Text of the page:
Presentations and talks are bizarre aren’t they? They’re the unfamiliar for the majority and dreaded by most. What is natural about standing in front of a group of people and being the only one to talk? That’s right, nothing.
So when the opportunity arose to speak to arts and design students at Cardiff Metropolitan University in a Media Forum about my career I didn’t exactly jump at it, I hesitantly shuffled towards it whilst hugging myself.
I have always seen my role as supporting others to give presentations and talks. I’ve helped many others prepare PowerPoint by gathering content, giving feedback and an enthusiastic thumbs up at the start and finish.
It felt very odd to focus on myself, but I enjoyed my experience, it was rewarding and a great chance to reflect on my 10 + years in the PR and Communications industry. I got some laughs during my talk and some students came to talk to me and ask for advice, which is awesome.
I’d like to share my top presentation tips with you.
Who is my audience?
This should be the driver for your content and how you present, what do your audience want and need? Gauge how your audience respond and react to that.
Rule of slides
Stick to 10 slides maximum, the slides do not and should not contain everything you are going to say, use headers, bullet points, pictures/diagrams and at least 30 point font size.
We humans are more likely to engage with a story, it helps us empathise and remember what is being said to us. Try to weave your presentation together like a story.
Say it out loud
As you write your notes up, say what you’re going to say aloud and pretend you’re talking to your friend in the pub. I always think of it like getting your mouth used to the words, so they’re comfier to say.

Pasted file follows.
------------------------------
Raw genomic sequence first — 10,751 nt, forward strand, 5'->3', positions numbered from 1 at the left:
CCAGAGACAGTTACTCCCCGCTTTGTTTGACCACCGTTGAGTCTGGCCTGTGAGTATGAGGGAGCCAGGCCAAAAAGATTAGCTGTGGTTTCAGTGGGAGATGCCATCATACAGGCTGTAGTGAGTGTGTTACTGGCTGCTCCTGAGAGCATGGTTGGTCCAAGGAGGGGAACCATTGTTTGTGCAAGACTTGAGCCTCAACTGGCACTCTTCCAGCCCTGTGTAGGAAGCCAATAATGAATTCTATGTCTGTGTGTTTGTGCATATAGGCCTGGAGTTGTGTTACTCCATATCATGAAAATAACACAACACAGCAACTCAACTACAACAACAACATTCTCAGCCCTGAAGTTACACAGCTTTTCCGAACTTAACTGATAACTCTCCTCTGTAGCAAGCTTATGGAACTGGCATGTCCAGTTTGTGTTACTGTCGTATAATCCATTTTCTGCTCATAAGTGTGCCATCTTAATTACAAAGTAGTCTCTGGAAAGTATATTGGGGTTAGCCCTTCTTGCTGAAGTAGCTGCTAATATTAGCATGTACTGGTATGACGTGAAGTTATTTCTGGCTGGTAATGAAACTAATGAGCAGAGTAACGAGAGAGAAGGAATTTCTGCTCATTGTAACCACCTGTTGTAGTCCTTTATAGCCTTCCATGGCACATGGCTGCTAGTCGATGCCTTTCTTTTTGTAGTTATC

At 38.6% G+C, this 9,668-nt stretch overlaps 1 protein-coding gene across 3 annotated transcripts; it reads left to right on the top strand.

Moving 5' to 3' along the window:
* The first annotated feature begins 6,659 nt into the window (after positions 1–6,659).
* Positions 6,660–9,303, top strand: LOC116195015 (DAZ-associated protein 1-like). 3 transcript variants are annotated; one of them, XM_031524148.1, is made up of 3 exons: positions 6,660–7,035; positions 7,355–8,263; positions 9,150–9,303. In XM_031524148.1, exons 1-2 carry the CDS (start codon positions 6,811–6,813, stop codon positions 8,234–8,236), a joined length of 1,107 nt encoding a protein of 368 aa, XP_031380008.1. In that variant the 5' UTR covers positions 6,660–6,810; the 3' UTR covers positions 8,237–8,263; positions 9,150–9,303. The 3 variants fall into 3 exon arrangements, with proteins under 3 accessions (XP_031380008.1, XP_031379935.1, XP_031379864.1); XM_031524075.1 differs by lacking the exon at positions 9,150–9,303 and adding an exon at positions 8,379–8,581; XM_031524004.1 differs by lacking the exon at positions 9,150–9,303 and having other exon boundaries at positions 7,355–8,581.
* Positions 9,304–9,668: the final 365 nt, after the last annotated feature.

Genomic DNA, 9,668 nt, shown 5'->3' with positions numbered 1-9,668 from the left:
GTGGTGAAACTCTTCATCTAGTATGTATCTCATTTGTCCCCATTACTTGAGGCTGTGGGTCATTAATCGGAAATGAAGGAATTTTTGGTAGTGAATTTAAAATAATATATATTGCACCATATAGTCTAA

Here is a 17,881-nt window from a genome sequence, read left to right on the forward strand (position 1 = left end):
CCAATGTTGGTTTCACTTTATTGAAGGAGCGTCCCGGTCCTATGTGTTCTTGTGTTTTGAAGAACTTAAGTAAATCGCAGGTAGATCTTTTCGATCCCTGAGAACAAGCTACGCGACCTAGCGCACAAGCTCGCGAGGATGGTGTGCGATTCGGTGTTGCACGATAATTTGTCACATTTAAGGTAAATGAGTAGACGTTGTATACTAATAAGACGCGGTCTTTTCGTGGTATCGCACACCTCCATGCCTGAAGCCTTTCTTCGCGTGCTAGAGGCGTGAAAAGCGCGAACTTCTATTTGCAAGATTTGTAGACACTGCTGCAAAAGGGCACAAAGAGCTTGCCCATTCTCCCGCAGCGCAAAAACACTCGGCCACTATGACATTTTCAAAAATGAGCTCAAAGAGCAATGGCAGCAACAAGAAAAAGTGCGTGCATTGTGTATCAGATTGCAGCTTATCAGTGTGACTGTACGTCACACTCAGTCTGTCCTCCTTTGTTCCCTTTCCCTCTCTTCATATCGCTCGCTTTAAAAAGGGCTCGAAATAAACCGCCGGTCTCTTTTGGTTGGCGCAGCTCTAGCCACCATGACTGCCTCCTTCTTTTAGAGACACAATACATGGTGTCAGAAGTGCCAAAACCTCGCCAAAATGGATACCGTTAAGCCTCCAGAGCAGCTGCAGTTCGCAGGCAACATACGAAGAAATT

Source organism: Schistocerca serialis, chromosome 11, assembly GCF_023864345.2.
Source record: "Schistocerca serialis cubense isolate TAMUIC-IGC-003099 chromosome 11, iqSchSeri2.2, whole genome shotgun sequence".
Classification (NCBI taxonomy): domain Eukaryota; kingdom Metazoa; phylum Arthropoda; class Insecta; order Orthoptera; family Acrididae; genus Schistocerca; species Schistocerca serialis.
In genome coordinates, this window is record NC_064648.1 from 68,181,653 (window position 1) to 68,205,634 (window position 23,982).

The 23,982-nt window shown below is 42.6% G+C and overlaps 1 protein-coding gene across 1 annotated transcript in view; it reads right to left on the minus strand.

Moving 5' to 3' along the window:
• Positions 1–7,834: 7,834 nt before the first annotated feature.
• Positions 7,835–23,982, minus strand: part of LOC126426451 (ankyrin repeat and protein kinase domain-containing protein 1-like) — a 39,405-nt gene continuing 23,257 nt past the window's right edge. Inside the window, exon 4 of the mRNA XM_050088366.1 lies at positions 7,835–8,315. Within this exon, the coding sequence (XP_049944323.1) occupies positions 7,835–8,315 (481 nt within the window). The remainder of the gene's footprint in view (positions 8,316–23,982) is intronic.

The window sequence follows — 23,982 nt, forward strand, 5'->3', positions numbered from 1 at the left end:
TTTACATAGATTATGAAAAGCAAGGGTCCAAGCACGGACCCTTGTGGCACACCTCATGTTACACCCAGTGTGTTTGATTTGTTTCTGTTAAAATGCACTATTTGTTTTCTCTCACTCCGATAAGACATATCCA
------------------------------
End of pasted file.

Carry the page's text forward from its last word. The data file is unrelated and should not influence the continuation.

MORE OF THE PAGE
If you have 10 minutes, stick to 10 minutes. Time your talk and make note of where you think you’re rambling or talking too briefly about something, then tweak it.
Microphone or no microphone, you want to be somewhere in-between Marilyn Monroe and Brian Blessed, by practising your talk you get a good idea of the pitch, speed and tones you need to be working to.
Dress like you mean it
What clothes, colours, accessories or even props make you feel confident? Anything that gives you good vibes, use it!
Make sure to look around the room as you talk, it’s all about engaging with the audience. If you notice a friendly or encouraging face, return there if you need a boost.
Stand tall, strong shoulders and with a bit of sass and a smile. Droopy shoulders, hunched back and eyes on the floor won’t make you feel at all confident.
You’ve been asked to do this, so it means at least one person thinks you’re cool, you’ll feel totally accomplished when you’ve done it and it’s a feather in your career cap.
Need any help or advice to deliver presentations then get in touch.